Foster Care Handbook: Behavior - Action Speaks Louder Than Words (Chapter 1, page 1 of 1)

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Chapter 1

Being a foster parent is quite different than raising your own children. They come to you with their own life experiences that are completely different than yours - and sometimes quite shocking, which will manifest in their unacceptable behavior patterns.

Who makes good foster parents? Anyone who has the caring, patience and flexibility to manage children of all ages. We were senior citizens when we started and had children ranging from 6 years old to 18 years old. Personally, we found the teenagers to be best for us. Most foster parents prefer the young children.

Consider everyday an adventure including the day they are either re-unified with their family, transferred to another protective setting (institutional), another foster home or group home, or emancipated because they are 18. These children are under the auspices of the Court and the Court decisions can be immediate and sometimes without warning.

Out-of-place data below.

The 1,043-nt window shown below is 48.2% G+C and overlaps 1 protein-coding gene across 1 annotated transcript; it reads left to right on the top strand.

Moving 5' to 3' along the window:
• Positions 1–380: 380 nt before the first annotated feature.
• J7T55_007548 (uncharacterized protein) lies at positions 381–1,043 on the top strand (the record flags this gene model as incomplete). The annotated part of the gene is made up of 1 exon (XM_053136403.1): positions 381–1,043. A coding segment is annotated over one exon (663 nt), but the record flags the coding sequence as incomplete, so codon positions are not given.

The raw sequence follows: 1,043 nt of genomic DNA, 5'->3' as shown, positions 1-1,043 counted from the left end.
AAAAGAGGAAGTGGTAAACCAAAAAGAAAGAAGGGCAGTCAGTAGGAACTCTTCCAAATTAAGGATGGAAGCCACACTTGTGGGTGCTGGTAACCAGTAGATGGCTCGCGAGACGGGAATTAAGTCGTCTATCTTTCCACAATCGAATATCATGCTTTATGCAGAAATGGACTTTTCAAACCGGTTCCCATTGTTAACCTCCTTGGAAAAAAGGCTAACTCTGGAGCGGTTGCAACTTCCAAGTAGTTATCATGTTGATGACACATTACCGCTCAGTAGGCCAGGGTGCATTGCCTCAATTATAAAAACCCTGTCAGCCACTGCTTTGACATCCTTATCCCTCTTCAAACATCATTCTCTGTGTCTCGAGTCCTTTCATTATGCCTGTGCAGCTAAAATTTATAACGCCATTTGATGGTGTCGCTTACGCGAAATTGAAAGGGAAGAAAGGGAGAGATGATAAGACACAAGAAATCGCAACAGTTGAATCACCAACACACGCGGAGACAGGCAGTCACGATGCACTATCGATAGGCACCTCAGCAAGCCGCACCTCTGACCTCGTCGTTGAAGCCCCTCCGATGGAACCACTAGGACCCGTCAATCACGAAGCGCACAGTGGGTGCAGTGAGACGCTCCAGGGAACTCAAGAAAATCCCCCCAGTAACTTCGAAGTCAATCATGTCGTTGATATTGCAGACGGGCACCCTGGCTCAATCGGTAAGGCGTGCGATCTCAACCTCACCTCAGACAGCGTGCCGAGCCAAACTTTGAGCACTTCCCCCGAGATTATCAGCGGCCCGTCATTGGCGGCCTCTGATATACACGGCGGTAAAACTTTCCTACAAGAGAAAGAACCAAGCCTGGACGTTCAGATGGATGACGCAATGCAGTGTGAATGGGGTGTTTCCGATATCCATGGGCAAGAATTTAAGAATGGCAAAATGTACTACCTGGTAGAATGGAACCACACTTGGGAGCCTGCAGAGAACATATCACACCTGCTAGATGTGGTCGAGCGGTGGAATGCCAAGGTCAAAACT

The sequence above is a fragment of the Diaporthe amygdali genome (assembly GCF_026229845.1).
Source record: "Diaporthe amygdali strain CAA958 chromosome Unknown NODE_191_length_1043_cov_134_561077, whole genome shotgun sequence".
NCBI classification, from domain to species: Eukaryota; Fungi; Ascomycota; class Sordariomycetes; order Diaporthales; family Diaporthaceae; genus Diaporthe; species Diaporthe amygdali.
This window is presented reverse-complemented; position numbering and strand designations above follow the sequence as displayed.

Letting go of these children with love, time and money invested in them is often difficult and challenging, but a necessary part of the process. Sometimes the letting go is because the placement just isn't working out and it's important to recognize that.

Helping the children to change their behavior while they are under your guidance is a primary responsibility - we are not babysitters. Hopefully, this handbook will offer you suggestions for making the right decisions and taking the proper action to keep things running smoothly.

Stability, consistency and specific parameters set early eases the pathway to a healthy lifestyle and hopefully for the children to maintain a high level of self-discipline.

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